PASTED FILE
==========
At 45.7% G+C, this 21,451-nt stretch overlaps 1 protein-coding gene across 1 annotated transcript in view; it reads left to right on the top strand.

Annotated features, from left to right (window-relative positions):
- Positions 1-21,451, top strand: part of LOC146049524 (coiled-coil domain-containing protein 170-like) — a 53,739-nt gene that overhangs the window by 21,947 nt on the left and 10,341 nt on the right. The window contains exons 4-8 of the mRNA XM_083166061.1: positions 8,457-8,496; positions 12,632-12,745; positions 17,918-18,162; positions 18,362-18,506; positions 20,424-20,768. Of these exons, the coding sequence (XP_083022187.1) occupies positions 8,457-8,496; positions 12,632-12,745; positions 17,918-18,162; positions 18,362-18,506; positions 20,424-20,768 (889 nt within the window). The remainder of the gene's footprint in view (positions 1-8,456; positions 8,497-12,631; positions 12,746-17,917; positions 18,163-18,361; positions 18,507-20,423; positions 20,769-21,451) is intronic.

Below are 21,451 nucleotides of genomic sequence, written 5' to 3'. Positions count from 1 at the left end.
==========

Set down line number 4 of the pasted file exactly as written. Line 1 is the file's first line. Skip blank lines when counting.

Below are 21,451 nucleotides of genomic sequence, written 5' to 3'. Positions count from 1 at the left end.